8 Ways to Prevent and Reverse Gum Disease

Kristine Burke, MD
April 4, 2016

I've written a couple of blogs about periodontal health, and if you've read them, by now you should have a great understanding by now about what periodontal (gum) disease is, the causes and risk factors, and how it can increase your risk for a heart attack.

So let's put all that scary news aside and put a positive spin on it: With a few simple changes and a consistent plan, you can actually prevent gum disease if you’re committed to making your health a priority.

Here are 8 ways to make it happen:

  1. Schedule a dentist appointment. Wait - you don't have a dentist? Or maybe you haven’t seen him in a few years. Well, stop what you're doing right now and get on it.

    Regular dental check-ups and cleanings are one of the best ways to identify and treat cavities and gum problems before they become full-blown periodontal disease.
  2. And pepper him/her with questions. When I ask my patients if they’ve ever been diagnosed with periodontal disease, many times they’ll say, “Oh yeah, but he told me not to worry about.” So if your doctor diagnosed you with heart disease, would he also tell you not to worry?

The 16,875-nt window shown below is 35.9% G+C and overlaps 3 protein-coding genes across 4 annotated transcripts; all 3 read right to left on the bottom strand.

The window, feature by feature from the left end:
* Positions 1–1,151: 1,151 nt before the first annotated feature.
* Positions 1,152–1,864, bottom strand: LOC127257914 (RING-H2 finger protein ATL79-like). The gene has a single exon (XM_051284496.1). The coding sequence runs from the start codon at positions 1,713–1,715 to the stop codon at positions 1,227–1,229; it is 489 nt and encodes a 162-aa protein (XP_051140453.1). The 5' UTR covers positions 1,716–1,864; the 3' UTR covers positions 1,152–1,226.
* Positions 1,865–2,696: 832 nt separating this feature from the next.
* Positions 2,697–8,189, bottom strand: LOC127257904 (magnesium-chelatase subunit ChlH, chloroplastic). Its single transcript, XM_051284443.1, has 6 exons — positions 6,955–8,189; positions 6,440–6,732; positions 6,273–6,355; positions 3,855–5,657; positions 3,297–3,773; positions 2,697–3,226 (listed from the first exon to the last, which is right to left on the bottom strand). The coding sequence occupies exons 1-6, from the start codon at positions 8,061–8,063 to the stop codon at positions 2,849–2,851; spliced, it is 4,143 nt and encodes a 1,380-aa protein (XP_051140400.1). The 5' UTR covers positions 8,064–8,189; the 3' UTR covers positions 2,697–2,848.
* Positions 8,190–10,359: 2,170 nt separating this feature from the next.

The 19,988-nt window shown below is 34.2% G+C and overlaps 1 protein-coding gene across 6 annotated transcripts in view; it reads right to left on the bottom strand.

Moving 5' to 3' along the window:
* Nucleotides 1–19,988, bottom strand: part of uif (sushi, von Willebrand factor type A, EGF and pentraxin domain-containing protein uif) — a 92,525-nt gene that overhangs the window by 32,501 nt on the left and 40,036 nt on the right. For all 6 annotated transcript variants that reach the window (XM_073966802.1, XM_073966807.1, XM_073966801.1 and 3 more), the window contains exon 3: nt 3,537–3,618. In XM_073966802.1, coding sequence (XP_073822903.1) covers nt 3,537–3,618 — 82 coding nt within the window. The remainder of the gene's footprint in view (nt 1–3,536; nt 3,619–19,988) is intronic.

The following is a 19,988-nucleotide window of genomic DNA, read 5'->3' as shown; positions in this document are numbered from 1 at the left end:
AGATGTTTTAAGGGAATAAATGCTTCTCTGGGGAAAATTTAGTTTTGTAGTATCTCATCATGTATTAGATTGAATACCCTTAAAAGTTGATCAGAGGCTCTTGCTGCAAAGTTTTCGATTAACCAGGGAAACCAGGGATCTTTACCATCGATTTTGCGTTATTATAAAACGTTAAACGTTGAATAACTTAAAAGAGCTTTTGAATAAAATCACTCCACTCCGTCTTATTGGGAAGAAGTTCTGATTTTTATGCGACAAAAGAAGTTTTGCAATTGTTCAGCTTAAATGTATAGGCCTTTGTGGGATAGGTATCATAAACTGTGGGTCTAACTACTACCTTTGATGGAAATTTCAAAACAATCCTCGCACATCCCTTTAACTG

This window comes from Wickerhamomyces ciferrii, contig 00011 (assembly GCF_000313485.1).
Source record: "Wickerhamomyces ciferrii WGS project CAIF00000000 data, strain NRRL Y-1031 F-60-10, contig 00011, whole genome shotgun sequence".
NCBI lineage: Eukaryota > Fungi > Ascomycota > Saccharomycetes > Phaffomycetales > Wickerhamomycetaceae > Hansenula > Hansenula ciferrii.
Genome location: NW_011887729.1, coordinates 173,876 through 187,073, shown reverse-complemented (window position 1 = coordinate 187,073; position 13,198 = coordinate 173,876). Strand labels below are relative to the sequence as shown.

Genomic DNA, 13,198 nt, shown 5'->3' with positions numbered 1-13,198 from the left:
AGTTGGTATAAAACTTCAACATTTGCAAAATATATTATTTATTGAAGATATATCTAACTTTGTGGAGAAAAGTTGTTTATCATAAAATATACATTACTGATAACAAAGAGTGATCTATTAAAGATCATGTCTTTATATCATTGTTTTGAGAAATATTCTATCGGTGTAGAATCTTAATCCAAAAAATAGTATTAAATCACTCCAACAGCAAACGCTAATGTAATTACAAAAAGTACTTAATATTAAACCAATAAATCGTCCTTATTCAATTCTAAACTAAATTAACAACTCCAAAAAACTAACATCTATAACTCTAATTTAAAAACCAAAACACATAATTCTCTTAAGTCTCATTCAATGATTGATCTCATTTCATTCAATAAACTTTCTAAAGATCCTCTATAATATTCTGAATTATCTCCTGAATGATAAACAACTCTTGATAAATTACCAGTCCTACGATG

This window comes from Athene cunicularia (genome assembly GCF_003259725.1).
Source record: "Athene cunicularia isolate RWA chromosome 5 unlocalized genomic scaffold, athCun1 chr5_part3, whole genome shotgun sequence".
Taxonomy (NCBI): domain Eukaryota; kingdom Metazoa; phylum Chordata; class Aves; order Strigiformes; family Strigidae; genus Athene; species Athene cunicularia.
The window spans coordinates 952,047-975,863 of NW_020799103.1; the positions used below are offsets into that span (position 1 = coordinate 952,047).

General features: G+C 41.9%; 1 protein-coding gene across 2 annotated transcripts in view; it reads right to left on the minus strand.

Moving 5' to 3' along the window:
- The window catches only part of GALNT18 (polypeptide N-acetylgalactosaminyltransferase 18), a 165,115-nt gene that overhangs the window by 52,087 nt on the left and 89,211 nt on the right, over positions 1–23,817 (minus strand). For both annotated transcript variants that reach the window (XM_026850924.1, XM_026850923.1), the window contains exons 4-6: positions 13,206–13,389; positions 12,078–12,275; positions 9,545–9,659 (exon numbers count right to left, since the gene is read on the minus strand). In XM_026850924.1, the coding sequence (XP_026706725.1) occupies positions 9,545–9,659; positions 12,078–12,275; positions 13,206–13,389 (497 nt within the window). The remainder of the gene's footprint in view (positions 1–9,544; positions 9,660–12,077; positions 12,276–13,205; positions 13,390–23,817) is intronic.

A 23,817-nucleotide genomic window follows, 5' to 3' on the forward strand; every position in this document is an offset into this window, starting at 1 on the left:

Pockets around the gums that are 4mm or greater in depth are actually early signs of periodontal disease and need to be treated immediately. So if your dentist is taking a "watch and wait" approach, find another dentist who will be more aggressive with treatment.
  3. Get an oral DNA test. An oral DNA test can allow your dentist to see if you have the harmful bacteria that can cause gum disease. If you test positive, your dentist can use a variety of techniques like oral antibiotics, rinses, biofilm disruption, scaling, root planning and probiotics to eliminate the bacteria.
  4. Brush, floss, and clean in between. Brushing after every meal is ideal but at least make sure you’re brushing twice a day for at least two minutes. Floss at least once a day and get in between teeth and below the gum line. Interdental brushes are another great way to get rid of plaque in between teeth, especially if your teeth are very close together.
  5. Find out what your risk is. Chances are your dentist doesn’t have the time to find out if you have risk factors for gum disease that go above and beyond dental hygiene. Things like blood sugar and cholesterol levels, your body mass index (BMI), metabolic syndrome, and family history of oral cancers, HPV and other viruses.

    Yet your risk is one of the most important things you should talk to your primary care physician about. If he can chat with your dentist about it, even better.
  6. Quit smoking. Throw the cigarettes out, get the patch, gum, or lozenges and find support today.
  7. Eat healthy. One more reason to eat your veggies—a diet rich in fruits and vegetables can lower your inflammation and your risk for periodontal disease.
  8. Get screened. There are certain genetic mutations that can predispose you to gum disease and may significantly increase your risk for heart disease as well. Ask your provider about genetic testing to see if you’re at risk.

What Our Patients Say
Wouldn’t it be great if your Dr. actually listened?